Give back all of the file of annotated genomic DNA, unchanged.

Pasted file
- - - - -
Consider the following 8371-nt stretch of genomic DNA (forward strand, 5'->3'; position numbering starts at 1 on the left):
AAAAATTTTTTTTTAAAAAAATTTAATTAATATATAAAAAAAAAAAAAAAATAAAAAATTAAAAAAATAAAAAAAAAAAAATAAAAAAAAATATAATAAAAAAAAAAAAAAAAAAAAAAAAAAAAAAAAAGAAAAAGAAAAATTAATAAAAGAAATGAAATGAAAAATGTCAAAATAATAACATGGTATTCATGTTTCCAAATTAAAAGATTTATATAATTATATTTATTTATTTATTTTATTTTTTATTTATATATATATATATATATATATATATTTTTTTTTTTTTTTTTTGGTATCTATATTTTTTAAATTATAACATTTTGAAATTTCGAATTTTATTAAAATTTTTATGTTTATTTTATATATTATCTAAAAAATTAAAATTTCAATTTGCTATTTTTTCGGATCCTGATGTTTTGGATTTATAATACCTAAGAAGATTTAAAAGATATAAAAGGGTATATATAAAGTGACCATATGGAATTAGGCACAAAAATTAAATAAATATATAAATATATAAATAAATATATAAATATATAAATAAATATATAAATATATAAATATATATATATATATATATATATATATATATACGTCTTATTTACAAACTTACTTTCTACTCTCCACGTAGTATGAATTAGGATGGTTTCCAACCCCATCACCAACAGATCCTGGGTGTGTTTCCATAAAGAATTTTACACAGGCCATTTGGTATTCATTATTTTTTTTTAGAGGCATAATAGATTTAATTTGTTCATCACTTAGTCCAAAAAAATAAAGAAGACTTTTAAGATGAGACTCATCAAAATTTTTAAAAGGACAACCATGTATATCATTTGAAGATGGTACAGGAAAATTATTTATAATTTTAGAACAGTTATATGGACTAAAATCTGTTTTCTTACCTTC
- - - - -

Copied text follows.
Consider the following 8371-nt stretch of genomic DNA (forward strand, 5'->3'; position numbering starts at 1 on the left):
AAAAATTTTTTTTTAAAAAAATTTAATTAATATATAAAAAAAAAAAAAAAATAAAAAATTAAAAAAATAAAAAAAAAAAAATAAAAAAAAATATAATAAAAAAAAAAAAAAAAAAAAAAAAAAAAAAAAAGAAAAAGAAAAATTAATAAAAGAAATGAAATGAAAAATGTCAAAATAATAACATGGTATTCATGTTTCCAAATTAAAAGATTTATATAATTATATTTATTTATTTATTTTATTTTTTATTTATATATATATATATATATATATATATTTTTTTTTTTTTTTTTTGGTATCTATATTTTTTAAATTATAACATTTTGAAATTTCGAATTTTATTAAAATTTTTATGTTTATTTTATATATTATCTAAAAAATTAAAATTTCAATTTGCTATTTTTTCGGATCCTGATGTTTTGGATTTATAATACCTAAGAAGATTTAAAAGATATAAAAGGGTATATATAAAGTGACCATATGGAATTAGGCACAAAAATTAAATAAATATATAAATATATAAATAAATATATAAATATATAAATAAATATATAAATATATAAATATATATATATATATATATATATATATATATACGTCTTATTTACAAACTTACTTTCTACTCTCCACGTAGTATGAATTAGGATGGTTTCCAACCCCATCACCAACAGATCCTGGGTGTGTTTCCATAAAGAATTTTACACAGGCCATTTGGTATTCATTATTTTTTTTTAGAGGCATAATAGATTTAATTTGTTCATCACTTAGTCCAAAAAAATAAAGAAGACTTTTAAGATGAGACTCATCAAAATTTTTAAAAGGACAACCATGTATATCATTTGAAGATGGTACAGGAAAATTATTTATAATTTTAGAACAGTTATATGGACTAAAATCTGTTTTCTTACCTTC